Here’s a TIP: If you are attending an outdoor concert… in Texas…in the summer…forgo trying to look too cute. You are going to be standing a looooong time so ditch the heels. You are going to sweat profusely, so don’t bother with a lot of makeup. Guys, steer clear of heavy denim and starched button downs unless you bought stock in Goldbond. Stick with comfortable, breathable tees, tanks, and shorts. Trust me, no one will think less of you!
We claimed a grassy seat just behind the reserved section, a couple of drinks, and a burger from one of the onsite food vendors. The sun began to set and thankfully a breeze picked up as the Quaker City Night Hawks hit the stage to a heavy rock and roll beat. By the time Chris Stapleton came on, the night had cooled off and the stars shone brightly overhead.He sounded even better live than he does on his CDs. Between songs he spoke of the stories and situations behind his songwriting. Overall, an incredible concert. To top the night off, as we walked back to the trucks, the owner of the field in which we parked in had set up a giant BBQ pit and was handing out ribs and roasted corn to everyone. Man I love Texas.
The day dawned clear and bright, perfect weather for a day spent leisurely floating down the Guadalupe River. Just a few minutes away were several tube outfitters where you could rent a tube for each person and even one for your ice chest. They conveniently shuttled you to the water and picked you back up at the end of the day. Slowly we floated beneath the low hanging cypress boughs in the clear, cold river. At the end of the day, we returned to SKYHOUSE where we grilled, stayed up late into the night swimming in the pool, and watched the Perseid meteor shower.
Saturday was overcast and the sound of rumbling thunder could be heard in the distance. Slightly cooler, this was ideal since we planned on spending the day walking around the Waterpower District of Gruene.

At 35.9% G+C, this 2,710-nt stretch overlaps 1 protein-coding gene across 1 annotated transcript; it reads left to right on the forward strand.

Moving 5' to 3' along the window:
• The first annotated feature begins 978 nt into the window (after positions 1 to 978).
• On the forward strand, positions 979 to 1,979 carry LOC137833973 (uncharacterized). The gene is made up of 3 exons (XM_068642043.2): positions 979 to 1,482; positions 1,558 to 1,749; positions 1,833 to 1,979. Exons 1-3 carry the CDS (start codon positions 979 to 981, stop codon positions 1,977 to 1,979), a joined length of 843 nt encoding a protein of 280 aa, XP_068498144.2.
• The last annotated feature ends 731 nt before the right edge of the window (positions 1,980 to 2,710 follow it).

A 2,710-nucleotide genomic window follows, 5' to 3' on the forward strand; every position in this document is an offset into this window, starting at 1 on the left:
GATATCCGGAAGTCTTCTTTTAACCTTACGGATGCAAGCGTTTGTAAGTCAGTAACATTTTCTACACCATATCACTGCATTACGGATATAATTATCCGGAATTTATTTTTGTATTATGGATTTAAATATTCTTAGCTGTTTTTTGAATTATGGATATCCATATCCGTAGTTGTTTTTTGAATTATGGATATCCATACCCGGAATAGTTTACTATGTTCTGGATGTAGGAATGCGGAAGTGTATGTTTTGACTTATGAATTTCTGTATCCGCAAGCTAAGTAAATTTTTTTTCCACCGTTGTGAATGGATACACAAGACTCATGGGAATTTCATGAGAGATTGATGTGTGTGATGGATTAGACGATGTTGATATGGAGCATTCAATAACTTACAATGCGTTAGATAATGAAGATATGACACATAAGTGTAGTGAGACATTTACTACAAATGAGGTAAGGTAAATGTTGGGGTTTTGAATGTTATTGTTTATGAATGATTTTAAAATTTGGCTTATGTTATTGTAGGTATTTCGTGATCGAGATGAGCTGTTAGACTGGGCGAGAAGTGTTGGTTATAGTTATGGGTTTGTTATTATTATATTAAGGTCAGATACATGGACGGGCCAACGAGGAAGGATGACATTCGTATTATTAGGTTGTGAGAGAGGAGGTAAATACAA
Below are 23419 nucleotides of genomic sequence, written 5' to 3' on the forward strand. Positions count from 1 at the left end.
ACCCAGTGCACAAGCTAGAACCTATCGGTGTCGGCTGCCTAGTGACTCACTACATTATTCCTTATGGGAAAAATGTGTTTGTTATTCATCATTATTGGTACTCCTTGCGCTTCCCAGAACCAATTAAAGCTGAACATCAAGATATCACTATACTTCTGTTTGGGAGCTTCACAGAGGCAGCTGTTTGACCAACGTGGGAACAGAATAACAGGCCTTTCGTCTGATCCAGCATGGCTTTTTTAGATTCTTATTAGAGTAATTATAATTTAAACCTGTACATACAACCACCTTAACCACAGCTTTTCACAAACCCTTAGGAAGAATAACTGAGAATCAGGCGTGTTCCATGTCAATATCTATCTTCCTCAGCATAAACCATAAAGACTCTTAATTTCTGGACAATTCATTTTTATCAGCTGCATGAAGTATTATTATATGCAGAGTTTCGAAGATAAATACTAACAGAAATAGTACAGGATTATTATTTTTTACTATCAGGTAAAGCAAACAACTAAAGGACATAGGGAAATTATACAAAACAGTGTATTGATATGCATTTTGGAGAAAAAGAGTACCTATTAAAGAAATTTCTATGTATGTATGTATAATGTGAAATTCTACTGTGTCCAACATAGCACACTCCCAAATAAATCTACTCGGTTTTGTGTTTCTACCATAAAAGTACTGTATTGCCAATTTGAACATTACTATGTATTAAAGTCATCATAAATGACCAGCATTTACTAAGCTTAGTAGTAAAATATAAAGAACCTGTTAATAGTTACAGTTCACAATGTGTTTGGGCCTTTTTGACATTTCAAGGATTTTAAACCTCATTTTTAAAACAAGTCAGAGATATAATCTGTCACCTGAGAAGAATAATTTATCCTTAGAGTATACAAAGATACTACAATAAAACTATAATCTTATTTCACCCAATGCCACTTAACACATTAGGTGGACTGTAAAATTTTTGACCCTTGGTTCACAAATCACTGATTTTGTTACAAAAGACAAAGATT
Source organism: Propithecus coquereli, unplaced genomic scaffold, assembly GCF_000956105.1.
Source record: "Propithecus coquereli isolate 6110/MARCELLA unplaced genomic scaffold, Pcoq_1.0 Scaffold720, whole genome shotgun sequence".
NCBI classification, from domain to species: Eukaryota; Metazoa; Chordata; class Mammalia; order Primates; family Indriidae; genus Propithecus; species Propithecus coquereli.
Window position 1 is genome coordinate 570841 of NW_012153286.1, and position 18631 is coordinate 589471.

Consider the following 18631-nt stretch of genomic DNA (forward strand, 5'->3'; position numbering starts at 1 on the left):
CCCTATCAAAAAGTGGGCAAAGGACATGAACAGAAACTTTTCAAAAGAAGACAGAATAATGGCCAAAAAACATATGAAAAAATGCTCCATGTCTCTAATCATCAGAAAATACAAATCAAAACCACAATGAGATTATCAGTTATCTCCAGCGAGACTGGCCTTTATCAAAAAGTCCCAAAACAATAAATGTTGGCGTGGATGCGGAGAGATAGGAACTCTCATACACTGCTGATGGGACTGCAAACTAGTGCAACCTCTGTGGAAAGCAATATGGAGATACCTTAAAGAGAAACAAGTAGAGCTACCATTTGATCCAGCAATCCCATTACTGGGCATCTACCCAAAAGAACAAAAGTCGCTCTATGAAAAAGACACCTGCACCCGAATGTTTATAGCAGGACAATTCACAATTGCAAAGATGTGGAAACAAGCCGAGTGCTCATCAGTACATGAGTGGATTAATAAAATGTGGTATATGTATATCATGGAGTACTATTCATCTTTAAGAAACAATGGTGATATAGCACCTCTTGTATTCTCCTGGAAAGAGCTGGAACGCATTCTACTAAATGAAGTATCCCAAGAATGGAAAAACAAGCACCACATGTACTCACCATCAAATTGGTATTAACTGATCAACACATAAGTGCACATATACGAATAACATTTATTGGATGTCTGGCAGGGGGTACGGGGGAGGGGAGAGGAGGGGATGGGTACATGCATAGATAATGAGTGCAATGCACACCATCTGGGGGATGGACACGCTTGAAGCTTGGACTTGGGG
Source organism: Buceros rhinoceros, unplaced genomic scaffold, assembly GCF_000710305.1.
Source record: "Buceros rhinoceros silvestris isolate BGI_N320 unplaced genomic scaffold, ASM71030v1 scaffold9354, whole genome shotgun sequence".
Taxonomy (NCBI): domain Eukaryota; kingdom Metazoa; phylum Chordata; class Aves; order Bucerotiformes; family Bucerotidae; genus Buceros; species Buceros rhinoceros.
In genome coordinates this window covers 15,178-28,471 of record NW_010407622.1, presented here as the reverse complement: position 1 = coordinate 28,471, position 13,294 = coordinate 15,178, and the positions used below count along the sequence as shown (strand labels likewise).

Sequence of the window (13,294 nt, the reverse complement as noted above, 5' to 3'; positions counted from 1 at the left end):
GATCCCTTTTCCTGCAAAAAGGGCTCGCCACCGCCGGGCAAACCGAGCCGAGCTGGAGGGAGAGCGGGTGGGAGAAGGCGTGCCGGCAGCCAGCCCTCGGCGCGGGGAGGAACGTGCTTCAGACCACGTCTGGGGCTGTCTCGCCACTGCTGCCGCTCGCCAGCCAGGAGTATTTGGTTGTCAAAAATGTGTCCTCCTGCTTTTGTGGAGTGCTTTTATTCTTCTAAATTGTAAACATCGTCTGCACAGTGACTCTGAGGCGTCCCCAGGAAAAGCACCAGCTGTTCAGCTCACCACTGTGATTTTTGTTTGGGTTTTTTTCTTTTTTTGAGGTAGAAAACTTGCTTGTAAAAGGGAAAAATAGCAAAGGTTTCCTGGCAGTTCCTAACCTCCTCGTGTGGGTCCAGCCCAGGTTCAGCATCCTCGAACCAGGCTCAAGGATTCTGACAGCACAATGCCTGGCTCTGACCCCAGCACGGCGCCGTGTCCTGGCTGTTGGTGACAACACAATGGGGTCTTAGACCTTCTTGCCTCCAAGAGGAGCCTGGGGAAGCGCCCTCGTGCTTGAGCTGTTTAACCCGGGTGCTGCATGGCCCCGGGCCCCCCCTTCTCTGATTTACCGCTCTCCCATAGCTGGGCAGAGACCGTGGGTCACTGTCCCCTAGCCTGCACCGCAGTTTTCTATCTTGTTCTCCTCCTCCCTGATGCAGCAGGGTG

Founded in 1845 by German immigrant farmers Ernest and Antoinette Gruene, their estate prospered due to cotton yields. Eventually 20 or more families moved to Gruene where Ernest and his sons had already built several homes resulting in a mercantile store and a cotton gin. Soon a dance hall was built shortly followed by an additional general store. The boll weevil eventually wiped out cotton crops and the Great Depression finished off what the boll weevil hadn’t. Except the dance hall. It never closed. In the 1970’s, the entire town of Gruene was registered in the National Register of Historic Places. Boutiques and small businesses moved into the original homes and mercantile stores and The Gristmill River Restaurant & Bar moved into the hull of the original cotton gin. To this day Gruene Hall still offers live music all day, everyday of the year in the same dusty, unairconditioned building.
We browsed through Blank Swan Antiques, taste tested the homemade salsas in the Gruene General Store, and picked out a few pieces of pottery at The Barn Pottery. We even ventured into Pookie Jane’s, a woman’s apparel boutique boasting the “Man Cave” with free beer and TV. Gradually we made our way into Gruene Hall for a beer and song. Long wooden tables carved and graffitied over the years lined the floor. A cash bar serves cold beer and drinks to sweaty patrons who wonder in and out throughout the day.
Once the band took a break we headed to The Gristmill for a late lunch/early dinner . With 10 different dining “rooms”, The Gristmill is easily the biggest and most famous restaurant in town. Structural elements such as collapsed brick walls, dark exposed beams, and large industrial chains are constant reminders of the buildings original function.
Close to bursting, we heading back to SKYHOUSE ladened down with our purchases. Our last night was spent once again on the wraparound deck and in the pool overlooking the twinkling Texas Hill Country.